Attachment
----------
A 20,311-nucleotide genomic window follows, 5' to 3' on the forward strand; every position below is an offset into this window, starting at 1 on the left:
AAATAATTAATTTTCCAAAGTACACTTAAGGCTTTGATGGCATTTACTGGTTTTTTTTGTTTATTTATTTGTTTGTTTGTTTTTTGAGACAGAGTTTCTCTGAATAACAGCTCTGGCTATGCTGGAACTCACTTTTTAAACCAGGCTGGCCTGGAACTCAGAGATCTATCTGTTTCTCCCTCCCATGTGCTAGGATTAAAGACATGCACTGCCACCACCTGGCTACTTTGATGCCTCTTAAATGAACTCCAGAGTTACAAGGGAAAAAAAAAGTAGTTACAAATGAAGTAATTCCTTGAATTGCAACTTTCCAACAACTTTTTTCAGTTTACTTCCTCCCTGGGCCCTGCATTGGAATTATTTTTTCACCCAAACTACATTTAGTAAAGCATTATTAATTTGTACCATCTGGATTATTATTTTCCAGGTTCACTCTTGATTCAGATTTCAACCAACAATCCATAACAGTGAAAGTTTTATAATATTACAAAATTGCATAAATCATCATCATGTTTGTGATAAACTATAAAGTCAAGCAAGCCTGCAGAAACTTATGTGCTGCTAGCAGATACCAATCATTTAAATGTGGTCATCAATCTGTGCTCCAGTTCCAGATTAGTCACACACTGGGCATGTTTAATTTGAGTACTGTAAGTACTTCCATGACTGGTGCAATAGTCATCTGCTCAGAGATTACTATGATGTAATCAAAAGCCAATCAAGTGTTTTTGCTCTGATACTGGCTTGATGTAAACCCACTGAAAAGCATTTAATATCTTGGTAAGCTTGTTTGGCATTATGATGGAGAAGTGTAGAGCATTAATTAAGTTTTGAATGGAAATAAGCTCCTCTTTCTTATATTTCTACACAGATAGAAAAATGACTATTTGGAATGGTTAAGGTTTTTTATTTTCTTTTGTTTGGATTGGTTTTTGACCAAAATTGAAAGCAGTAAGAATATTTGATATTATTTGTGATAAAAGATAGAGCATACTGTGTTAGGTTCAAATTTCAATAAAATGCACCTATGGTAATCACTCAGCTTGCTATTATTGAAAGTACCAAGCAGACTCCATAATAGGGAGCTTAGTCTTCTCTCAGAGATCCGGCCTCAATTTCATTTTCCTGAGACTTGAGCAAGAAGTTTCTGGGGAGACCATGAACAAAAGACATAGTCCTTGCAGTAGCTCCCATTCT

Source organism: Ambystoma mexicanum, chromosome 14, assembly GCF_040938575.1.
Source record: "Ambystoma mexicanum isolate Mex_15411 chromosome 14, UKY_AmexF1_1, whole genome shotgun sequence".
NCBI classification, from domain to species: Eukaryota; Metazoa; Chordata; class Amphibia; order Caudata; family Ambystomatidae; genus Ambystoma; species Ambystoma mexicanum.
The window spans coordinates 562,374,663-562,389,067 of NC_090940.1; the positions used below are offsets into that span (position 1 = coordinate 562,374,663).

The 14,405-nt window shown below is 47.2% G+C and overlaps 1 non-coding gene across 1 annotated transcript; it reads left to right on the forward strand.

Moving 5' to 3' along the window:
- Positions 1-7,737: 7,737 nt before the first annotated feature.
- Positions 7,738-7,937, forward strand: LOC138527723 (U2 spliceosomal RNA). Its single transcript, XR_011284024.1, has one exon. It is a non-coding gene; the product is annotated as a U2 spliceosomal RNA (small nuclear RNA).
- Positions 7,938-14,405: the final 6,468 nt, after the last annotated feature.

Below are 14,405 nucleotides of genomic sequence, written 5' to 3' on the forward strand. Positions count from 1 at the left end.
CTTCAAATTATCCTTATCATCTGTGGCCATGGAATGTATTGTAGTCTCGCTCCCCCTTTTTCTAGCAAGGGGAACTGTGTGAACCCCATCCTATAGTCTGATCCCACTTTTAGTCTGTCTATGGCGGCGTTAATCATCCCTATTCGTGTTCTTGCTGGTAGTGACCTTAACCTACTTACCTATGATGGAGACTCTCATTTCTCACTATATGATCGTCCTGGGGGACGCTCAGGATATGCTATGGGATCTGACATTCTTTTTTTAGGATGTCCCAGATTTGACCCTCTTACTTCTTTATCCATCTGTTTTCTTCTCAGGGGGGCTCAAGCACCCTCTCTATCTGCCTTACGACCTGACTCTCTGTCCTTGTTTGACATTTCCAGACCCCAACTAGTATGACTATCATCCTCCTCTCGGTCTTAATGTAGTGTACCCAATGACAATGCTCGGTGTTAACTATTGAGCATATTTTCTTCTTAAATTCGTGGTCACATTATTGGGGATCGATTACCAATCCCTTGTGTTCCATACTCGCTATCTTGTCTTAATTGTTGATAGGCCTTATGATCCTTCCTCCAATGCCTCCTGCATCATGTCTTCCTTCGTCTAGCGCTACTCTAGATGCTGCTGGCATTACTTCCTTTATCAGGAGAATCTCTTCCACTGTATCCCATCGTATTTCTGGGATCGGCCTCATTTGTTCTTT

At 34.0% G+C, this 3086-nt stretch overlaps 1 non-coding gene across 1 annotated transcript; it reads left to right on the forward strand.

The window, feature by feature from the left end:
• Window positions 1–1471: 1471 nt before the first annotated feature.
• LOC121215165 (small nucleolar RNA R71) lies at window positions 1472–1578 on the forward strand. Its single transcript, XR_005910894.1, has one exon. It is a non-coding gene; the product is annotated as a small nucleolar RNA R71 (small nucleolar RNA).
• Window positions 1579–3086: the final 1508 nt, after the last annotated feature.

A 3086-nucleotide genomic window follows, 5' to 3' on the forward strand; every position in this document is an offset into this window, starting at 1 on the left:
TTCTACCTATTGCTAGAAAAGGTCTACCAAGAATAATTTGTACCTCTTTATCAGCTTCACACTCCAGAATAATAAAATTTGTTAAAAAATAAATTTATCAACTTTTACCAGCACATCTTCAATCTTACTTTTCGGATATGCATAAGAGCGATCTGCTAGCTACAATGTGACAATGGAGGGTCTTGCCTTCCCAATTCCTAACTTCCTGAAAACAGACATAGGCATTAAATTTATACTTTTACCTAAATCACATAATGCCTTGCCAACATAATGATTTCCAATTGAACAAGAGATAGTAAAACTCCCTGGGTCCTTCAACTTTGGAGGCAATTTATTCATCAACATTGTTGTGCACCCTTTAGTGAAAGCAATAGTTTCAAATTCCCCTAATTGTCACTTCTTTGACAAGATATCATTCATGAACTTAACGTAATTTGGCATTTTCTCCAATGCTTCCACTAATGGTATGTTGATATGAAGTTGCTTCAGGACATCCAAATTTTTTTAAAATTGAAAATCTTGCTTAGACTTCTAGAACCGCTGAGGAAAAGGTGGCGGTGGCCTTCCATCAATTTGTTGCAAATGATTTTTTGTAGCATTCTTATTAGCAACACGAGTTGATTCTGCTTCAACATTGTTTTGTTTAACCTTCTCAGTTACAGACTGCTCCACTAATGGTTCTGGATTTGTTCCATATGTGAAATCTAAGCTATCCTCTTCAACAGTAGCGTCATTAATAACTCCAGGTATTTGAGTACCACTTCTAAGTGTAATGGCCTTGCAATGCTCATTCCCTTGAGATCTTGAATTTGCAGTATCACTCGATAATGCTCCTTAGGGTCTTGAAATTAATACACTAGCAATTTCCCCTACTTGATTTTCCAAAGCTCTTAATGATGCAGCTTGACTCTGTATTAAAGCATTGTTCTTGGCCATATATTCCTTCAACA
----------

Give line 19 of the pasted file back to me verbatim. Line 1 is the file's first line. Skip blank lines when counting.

A 3086-nucleotide genomic window follows, 5' to 3' on the forward strand; every position in this document is an offset into this window, starting at 1 on the left: